Location is a key component in understanding the distribution of public health patterns. The benefit of using GIS is its ability to analyze the related data, visualize their patterns, and determine where to allocate the necessary resources.
Data Visualization Provides Unique Capabilities to Explain and Understand Complex Health-Care Issues
An important part of data science is visualization, which helps determine and understand the underlying patterns, trends, and correlations in datasets—information that may not be apparent in a spreadsheet.
A well-known example of applying data visualization in the health-care profession occurred nearly 170 years ago, during a cholera epidemic. London physician John Snow conducted an epidemiological study of the area and residents near the public water pump on Broad Street. By mapping the locations of the residences of those who died from the outbreak as well as their proximity to the pump, Snow determined that the pump was the source of the cholera epidemic that had infected the area.
The ongoing COVID-19 pandemic has clearly demonstrated that data visualization is a strategic tool in analyzing, predicting, and mitigating the spread of the disease. Visualization is also critical in conveying key information in formats that are easy to understand by both decision-makers and the general public.
Developing the Skills to Accurately Visualize Data
The ongoing COVID-19 pandemic has clearly demonstrated that data visualization is a strategic tool in analyzing, predicting, and mitigating the spread of the disease.
Within Charles R. Drew University's (CDU) College of Science and Health is the Department of Urban Public Health, which focuses on urban health disparities.
Among the degrees offered by the department is a master in public health (MPH). One of the classes offered within the MPH course of study is Health Communication and Data Visualization, developed and taught by Fred Dominguez, MD, MPH.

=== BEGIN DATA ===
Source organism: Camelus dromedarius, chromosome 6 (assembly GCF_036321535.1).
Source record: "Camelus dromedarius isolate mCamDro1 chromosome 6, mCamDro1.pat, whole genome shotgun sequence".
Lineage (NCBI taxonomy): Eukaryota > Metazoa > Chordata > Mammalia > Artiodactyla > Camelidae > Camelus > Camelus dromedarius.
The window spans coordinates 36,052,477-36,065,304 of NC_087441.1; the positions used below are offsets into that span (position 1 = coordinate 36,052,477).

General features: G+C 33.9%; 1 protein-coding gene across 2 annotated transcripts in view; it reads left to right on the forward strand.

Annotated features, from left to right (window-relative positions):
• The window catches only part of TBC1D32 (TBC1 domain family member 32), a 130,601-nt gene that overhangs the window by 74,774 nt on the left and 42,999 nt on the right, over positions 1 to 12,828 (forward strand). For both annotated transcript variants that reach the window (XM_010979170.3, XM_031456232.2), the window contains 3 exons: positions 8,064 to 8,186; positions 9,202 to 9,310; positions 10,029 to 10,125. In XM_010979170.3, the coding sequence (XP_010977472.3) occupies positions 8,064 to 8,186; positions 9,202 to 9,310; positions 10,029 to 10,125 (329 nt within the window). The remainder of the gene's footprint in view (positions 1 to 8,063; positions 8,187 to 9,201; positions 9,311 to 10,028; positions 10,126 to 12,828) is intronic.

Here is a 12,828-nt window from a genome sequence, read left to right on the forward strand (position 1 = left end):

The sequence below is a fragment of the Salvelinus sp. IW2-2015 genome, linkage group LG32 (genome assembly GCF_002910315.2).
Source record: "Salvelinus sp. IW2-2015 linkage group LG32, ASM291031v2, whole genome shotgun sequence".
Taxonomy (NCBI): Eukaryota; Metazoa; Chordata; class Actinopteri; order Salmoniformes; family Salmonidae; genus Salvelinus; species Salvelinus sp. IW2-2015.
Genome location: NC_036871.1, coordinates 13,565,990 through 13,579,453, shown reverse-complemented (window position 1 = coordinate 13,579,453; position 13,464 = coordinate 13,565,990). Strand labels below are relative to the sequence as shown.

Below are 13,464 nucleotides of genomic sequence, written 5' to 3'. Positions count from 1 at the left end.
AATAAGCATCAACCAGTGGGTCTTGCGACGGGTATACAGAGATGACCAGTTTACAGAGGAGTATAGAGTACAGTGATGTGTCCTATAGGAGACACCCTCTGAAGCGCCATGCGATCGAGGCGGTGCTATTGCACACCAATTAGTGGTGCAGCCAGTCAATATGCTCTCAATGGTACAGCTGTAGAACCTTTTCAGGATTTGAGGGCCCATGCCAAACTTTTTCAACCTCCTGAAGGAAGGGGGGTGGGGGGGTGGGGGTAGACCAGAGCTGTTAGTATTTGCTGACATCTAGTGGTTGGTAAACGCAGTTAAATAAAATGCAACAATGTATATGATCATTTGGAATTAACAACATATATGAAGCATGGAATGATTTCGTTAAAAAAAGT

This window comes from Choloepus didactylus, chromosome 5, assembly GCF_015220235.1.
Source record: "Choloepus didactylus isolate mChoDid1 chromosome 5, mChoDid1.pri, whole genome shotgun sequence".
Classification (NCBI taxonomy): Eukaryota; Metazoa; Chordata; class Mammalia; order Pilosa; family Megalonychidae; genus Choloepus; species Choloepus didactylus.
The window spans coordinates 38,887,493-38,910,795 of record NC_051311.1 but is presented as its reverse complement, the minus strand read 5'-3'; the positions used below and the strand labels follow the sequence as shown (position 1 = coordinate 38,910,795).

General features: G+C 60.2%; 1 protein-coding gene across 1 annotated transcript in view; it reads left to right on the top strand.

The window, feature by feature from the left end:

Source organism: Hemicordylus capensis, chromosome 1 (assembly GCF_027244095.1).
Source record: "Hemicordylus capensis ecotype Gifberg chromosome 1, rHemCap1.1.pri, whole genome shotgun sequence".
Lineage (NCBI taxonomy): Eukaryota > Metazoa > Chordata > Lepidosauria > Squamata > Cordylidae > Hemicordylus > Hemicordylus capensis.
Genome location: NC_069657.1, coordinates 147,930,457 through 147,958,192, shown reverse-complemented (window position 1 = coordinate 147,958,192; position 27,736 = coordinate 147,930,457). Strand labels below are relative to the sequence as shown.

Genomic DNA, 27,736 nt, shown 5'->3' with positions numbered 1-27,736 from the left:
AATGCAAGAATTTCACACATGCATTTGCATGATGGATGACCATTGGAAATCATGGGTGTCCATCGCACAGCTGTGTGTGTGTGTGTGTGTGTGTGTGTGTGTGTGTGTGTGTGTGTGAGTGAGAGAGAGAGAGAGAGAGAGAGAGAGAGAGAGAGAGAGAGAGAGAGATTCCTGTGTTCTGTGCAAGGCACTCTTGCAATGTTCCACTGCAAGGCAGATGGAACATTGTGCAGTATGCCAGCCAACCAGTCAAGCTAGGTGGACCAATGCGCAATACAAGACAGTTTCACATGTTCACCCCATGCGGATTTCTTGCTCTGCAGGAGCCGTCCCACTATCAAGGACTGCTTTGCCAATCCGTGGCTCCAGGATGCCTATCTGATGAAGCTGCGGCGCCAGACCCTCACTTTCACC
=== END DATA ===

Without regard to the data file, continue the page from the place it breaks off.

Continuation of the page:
Charles R. Drew University of Medicine and Science (CDU) is a well-respected institution located in Willowbrook, a community in Los Angeles County. CDU oversees residency training programs; allied health programs; a medical education program with the University of California, Los Angeles; and various centers for health disparities research.
Within CDU's College of Science and Health is the Department of Urban Public Health, which focuses on urban health disparities. Among the degrees offered by the department is a master in public health (MPH). One of the classes offered within the MPH course of study is Health Communication and Data Visualization, developed and taught by Fred Dominguez, MD, MPH.
"I began teaching data science at CDU in 2013 in a class entitled Health Education and Communication, which focused on public health literacy," says Dominguez. "We used various forms of media such as infographics and PowerPoint presentations as tools to present data for health findings to the community. In 2015, I introduced GIS (Geographic Information System technology) into the syllabus as an additional way to communicate health findings. Students used ArcMap desktop application. Based on their course evaluations for that year and each year following, students have noted that learning GIS was one of their class's highlights. Since 2019, I have switched and used only ArcGIS Online in the class because of its flexibility and easy access from different platforms."